A shocking Facebook headline: Three ways natural horsemanship can ruin the partnership with your horse.
#1. Round penning your horse
#2. Making your horse look at you
#3. Shaking the rope to make your horse back up
After reading this post, I can conclude that based on my years of experience, playing with different horses and having tried all of these things myself, I somewhat agree with two of these three reasons. My approach is different now, using calm connection exercises, fewer tools, and fewer restrictions.
Chasing a horse around a round pen or making them move their feet is one thing that can ruin the partnership with your horse for many reasons. One is, if you’re pushing your horse up against the round pen boards, you are essentially teaching your horse to run away from you and that the outside rail is its safe place. But what you want is for you to be their safe place. Doing this will hinder your chances of teaching your horse liberty in open spaces. Another reason you shouldn’t chase is that you end up driving your horse instead of creating the draw you want. In Harmony Horsemanship, we have our version of lunging. We ask our horses to go out on a circle, but then with our body language, invite them to come in and seek us out when we are finished, so it ends on a positive note where we are drawing our horse in and not driving it away.
Making your horse look at you was the second reason. The writer stated that when a horse is scared, he will often look at whatever is upsetting them because they want to keep their vital organs behind the head safe. Looking at you could be a sign of your horse being scared. I’m afraid I disagree with this point because horses are naturally curious and will look at things they are interested in. For example, in Harmony Horsemanship, we do a lot of getting our horses to look at us and check in with us because you want them to be focusing on you. And if you have an interest in working your horse at liberty, especially liberty in open spaces, your horse looking at you and checking in will be very helpful in your liberty training.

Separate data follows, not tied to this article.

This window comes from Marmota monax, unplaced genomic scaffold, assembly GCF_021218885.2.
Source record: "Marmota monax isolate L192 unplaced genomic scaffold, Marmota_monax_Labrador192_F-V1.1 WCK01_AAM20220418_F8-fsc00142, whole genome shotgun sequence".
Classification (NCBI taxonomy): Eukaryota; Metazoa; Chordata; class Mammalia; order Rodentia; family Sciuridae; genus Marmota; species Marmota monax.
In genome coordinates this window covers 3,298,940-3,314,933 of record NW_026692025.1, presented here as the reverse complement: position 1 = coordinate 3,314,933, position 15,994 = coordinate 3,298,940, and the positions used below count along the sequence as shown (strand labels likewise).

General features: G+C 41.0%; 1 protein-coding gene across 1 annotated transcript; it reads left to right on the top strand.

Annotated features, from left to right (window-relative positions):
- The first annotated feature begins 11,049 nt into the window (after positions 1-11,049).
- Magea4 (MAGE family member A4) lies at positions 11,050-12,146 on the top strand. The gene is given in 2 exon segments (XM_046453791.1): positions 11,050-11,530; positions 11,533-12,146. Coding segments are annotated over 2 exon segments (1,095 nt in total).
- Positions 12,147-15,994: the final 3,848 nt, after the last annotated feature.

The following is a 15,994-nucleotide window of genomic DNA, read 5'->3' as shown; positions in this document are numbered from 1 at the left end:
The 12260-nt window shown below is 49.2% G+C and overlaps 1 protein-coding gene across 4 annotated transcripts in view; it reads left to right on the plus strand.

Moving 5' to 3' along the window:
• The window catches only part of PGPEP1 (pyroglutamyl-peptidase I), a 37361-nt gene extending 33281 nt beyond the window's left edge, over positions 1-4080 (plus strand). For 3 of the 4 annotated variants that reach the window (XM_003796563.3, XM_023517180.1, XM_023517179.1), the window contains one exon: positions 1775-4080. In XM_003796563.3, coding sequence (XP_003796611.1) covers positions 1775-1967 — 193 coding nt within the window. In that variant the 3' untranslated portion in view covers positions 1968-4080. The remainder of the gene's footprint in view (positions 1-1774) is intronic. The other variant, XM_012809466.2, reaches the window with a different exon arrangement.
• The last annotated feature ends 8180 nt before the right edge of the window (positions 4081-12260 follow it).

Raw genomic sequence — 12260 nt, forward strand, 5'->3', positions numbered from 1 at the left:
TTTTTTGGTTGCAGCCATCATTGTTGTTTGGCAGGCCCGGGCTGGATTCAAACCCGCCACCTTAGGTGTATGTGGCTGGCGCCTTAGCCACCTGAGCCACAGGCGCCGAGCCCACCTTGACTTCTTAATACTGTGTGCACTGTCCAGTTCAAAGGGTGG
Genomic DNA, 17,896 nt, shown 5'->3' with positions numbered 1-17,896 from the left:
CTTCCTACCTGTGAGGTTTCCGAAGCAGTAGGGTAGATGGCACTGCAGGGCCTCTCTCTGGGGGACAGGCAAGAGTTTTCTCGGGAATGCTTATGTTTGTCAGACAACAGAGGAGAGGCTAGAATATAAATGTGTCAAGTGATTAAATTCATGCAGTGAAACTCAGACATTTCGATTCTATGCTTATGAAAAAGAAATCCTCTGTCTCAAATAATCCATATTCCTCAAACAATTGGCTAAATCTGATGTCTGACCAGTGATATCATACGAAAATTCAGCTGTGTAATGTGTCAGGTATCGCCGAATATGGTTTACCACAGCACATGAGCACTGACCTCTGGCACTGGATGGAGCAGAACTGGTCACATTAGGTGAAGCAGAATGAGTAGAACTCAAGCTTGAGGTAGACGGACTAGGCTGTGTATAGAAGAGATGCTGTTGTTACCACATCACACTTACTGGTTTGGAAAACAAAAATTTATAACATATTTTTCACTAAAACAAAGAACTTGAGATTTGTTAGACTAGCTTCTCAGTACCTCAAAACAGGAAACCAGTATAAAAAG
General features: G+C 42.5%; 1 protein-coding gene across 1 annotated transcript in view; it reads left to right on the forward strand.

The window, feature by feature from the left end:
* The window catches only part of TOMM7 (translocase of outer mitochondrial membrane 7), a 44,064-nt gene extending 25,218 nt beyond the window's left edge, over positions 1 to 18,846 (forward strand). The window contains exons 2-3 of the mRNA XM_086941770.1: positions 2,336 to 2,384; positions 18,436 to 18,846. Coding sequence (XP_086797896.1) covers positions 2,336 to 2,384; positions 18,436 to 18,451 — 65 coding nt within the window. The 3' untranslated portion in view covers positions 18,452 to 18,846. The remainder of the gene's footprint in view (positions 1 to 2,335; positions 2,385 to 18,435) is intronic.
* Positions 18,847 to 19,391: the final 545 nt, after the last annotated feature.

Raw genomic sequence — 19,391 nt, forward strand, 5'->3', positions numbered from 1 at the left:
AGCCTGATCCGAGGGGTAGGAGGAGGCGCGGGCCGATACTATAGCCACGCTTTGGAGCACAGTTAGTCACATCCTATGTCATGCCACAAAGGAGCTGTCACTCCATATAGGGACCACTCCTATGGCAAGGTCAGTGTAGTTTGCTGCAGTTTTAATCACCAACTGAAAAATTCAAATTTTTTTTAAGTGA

The last part relates to shaking the rope to get your horse back up. Shaking a stick or a rope at your horse to get them to back up, in most cases, can cause them to lift their head and hollow out their back. When in reality, when we ask a horse to back up, we want them to lower its head and round its back. If you gently move the rope or stick back and forth while using other cues like motioning toward them, pressing on their chest or nose can encourage them to go back and lower their head and pop their hunches underneath them.
One point they did not mention is adding more pressure. Much natural horsemanship systematically adds more pressure to get what you want—adding pressure in some situations, for example, a horse that is scared to go across a bridge. The horse already knows the cue to go forward, so that horse is probably generally afraid. If you start to add more and more pressure, you will most likely be adding more stress to the horse, increasing the horse’s already frantic state of mind and ultimately making this experience a negative one. Adding pressure may also be damaging if a horse is confused about what you ask it to do. If you add pressure to a horse that does not understand what you would like it to do, you again put this horse in a fight or flight state of mind and could condition this horse to become more anxious and more nervous and confused. Please keep in mind pressure is not all bad. We use pressure when pulling on the reins or asking the horse to move forward. When used correctly, pressure can be a precious tool when you know how much pressure is enough.
I don’t believe these parts will ruin your partnership with your horse, but I think they could cause your horse to learn a new posture or become more anxious or nervous when put in a stressful situation. Many people believe Harmony Horsemanship is natural horsemanship when in reality, it is not. It does encompass the idea of natural horsemanship in the sense that we use training methods that are as natural to the horse as humanly possible. Natural horsemanship can be an excellent method when used correctly; unfortunately, it is often associated with chasing in the round pen or adding pressure to get what you want, which essentially takes away from the calm connection Harmony Horsemanship promotes. At the end of the day it is important to do what is best for the horse and research what method will work best for you and your horse.